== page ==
Boston Japan Film Festival 2023
Date & Time: Saturday, December 2nd, 2023| 2 PM - 6 PM
Location: MIT Stata Center Room 32-123, 32 Vassar Street, Cambridge, MA
- PROGRAM -
2:10 -Short Films-
Shuhari - Finding my way through Japanese calligraphy
2:30 -Feature Film-1-
The Last Passenger
The Last Passenger
3:25 Talk Session with Director Takashi Horie (The Last Passenger)
4:00 -Feature Film-2-
5:20 Video Message from Director, Hideaki Ito ( Silent Fallout )
5:30 Post-screening discussion about Silent Fallout
6:00 Closing & Raffle
We'll be offering amazing prizes, including 50,000 Japan Airlines miles!
*Reception with light refreshments following program
- LINE UP -
- DISCUSSION -
We will have a talk back with director, Takashi Horie (The Last Passenger) and a post-screening discussion on Silent Fallout with Professor Kenneth Akito Oye (MIT) and Professor Marc G. Weisskopf (Harvard).
- GUEST -
Horie Takashi is a New York-based independent filmmaker.
Born in Sendai, Miyagi, Horie has been working as a director/cinematographer/editor for numerous music videos and promotional videos in the US, and received multiple international video awards. His first short film, “Ordinary Days” was nominated and premiered at Artemis Film Festival in April 2017, and screened at New Hope Film Festival in July 2017. His new film, “The Last Passenger” was nominated in Motoreal independent film festival, and won Best Independent Film awards in San Diego Art Film Festivals.
Kenneth Akito Oye
Kenneth Akito Oye is the founding Director of the MIT Program on Emerging Technologies and has a joint appointment in the MIT Department of Political Science and the Institute for Data, Systems and Society.
He holds a BA in Economics and Political Science with Highest Honors from Swarthmore College and a Ph.D in Political Science with the Chase Dissertation Prize from Harvard University.
Professor Oye’s research, teaching and policy advising links the fields of international relations and technology policy.
International relations: He serves on the board of the American Friends Service Committee and is a member of the Council on Foreign Relations and has served on the boards of Seminar XXI and the World Peace Foundation. He has been a consultant on trade, finance, technology transfer and environmental issues to the US EXIM, Treasury and Commerce, UNIDO and the Peterson Institute of International Economics. He served as Director of the MIT Center for International Studies for two terms (1992-2000).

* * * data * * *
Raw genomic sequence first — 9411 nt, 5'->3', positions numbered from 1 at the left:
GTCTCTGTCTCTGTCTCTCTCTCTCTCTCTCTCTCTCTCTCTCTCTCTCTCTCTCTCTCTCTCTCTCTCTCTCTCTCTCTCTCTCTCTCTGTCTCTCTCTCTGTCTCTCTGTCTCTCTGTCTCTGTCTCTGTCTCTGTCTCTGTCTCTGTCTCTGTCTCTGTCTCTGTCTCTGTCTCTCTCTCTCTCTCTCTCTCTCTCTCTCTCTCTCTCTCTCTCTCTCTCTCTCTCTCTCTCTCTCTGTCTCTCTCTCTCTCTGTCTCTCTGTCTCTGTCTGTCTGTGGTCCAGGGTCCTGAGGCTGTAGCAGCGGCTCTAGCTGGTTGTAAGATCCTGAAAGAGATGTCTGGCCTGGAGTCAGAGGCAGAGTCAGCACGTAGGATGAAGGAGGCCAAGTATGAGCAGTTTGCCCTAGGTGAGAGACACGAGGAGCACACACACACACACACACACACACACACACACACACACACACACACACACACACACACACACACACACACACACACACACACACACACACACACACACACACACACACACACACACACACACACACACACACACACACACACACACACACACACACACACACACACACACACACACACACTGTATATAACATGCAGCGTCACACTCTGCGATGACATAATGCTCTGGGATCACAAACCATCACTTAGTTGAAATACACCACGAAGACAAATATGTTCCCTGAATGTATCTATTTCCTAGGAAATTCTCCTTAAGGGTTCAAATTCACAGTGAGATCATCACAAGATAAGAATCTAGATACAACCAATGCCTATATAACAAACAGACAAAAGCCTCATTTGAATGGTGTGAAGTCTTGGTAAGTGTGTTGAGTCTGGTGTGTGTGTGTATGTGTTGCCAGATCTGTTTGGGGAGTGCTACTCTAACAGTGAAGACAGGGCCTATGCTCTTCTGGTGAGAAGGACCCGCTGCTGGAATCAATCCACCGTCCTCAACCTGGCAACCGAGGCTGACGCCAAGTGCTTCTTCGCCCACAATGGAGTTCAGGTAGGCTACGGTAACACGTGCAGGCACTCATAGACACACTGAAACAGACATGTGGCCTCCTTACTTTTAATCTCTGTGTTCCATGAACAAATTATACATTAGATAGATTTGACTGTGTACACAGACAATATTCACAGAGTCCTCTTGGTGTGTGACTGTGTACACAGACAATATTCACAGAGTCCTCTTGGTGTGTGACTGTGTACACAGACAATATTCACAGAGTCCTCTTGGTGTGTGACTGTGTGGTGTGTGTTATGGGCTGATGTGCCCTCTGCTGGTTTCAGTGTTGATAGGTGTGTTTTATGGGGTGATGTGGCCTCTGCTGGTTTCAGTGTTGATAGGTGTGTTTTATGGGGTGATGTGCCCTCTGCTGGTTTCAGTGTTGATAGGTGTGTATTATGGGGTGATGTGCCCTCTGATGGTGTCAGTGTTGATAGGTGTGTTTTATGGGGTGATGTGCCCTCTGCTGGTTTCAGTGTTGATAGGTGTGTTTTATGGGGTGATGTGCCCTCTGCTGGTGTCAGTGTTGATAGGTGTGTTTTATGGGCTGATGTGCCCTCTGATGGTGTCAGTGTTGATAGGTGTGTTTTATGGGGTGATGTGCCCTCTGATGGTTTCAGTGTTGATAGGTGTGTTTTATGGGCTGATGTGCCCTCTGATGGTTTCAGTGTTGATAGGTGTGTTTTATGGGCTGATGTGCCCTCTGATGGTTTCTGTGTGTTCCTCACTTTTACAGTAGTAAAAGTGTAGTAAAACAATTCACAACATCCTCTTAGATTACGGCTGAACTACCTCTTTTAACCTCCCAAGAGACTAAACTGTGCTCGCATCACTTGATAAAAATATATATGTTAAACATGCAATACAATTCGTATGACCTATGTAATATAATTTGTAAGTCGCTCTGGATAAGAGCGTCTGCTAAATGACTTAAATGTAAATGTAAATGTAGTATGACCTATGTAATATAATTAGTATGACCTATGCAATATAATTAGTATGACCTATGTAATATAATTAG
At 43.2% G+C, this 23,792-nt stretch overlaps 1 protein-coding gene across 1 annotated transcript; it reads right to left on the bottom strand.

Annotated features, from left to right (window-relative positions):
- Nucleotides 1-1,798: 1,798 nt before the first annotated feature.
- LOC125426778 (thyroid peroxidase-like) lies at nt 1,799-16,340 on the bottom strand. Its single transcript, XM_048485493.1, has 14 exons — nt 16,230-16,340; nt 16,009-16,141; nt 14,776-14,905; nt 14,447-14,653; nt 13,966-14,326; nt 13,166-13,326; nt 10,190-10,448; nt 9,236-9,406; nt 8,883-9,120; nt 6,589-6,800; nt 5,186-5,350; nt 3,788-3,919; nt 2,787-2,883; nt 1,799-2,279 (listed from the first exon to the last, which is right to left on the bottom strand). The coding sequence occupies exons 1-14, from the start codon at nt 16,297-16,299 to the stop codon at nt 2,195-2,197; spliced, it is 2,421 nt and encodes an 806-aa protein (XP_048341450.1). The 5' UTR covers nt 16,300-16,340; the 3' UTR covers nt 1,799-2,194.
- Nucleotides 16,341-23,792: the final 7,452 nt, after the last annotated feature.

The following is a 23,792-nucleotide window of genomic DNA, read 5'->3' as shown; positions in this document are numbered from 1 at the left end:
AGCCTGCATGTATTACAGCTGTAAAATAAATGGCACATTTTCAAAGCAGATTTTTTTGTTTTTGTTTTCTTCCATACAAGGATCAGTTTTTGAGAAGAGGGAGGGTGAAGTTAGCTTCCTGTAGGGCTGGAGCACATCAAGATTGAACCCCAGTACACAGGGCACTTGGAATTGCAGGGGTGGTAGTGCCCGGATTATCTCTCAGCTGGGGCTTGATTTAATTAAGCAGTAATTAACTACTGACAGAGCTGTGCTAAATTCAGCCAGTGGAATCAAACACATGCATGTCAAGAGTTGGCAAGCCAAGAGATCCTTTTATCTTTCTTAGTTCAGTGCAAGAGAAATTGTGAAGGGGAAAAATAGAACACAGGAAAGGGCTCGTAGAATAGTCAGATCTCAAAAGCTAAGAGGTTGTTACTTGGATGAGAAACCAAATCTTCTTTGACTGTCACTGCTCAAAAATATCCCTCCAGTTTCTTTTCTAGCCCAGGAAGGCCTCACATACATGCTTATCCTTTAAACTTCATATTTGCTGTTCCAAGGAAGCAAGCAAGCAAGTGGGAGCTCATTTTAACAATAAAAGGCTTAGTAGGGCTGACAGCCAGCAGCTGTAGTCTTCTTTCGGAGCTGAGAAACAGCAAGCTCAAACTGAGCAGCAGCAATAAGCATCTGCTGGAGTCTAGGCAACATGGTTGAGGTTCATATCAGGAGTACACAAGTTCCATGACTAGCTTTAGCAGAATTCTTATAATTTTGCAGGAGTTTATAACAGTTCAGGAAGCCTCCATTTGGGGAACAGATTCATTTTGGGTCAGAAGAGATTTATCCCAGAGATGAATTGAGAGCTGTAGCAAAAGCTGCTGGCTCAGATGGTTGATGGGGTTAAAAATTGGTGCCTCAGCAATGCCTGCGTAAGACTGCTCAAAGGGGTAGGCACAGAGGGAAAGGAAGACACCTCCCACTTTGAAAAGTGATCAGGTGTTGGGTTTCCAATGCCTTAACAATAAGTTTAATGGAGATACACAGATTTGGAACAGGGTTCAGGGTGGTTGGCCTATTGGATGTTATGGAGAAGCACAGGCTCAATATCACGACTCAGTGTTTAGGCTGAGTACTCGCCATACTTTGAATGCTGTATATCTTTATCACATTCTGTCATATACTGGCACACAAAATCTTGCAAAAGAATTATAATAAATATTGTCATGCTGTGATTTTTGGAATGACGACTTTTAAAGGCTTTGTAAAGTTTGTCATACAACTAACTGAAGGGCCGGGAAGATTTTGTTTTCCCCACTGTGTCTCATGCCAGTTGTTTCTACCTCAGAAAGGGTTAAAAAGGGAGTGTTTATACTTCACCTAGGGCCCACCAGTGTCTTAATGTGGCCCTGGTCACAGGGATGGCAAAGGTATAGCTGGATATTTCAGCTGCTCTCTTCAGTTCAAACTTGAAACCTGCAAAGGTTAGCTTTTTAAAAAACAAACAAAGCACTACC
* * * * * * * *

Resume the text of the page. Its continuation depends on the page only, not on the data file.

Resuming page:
Technology Policy: In the last decade, he has worked on adaptive regulation of rapidly changing technologies, with papers on synthetic biology and pharmaceuticals in Nature, Science, Clinical Pharmacology and Therapeutics (CP&T), ACS Synthetic Biology and Politics and the Life Sciences. He is a member of the NIH Novel and Exceptional Research Advisory Committee and has chaired safety committees for the DARPA-Broad Institute Foundry and the International Genetically Engineered Machine Competition (iGEM). He has served as an invited expert on technology policy for the UN Biological Weapons Convention, the World Health Organization, the US NSABB, PCAST, the OECD and the International Risk Governance Council.
Marc G. Weisskopf
Marc G. Weisskopf, Ph.D., Sc.D., is the Cecil K. and Philip Drinker Professor of Environmental Epidemiology and Physiology at the Harvard T.H. Chan School of Public Health in the departments of Environmental Health and Epidemiology and Director of the Harvard TH Chan NIEHS Center for Environmental Health. Dr. Weisskopf received his Ph.D. in Neuroscience from the University of California, San Francisco, and his Sc.D. in Epidemiology from the Harvard T.H. Chan School of Public Health. He also spent two years as an Epidemic Intelligence Service Officer with the Centers for Disease Control and Prevention working on environmental health issues in the Wisconsin State Health Department. His work focuses on the influence of environmental exposures on brain health across the life course and epidemiological methods to improve causal inference from observational environmental health studies. He is the Principal Investigator of the St. Louis Baby Teeth—Later Life Health Study, which is exploring the role of early life exposures on later life health. The study is enrolling participants—now in their 60s—from the original St. Louis Baby Tooth Survey who donated their baby teeth when they were children.
We'll let you know once the detail has been decided! Thank you.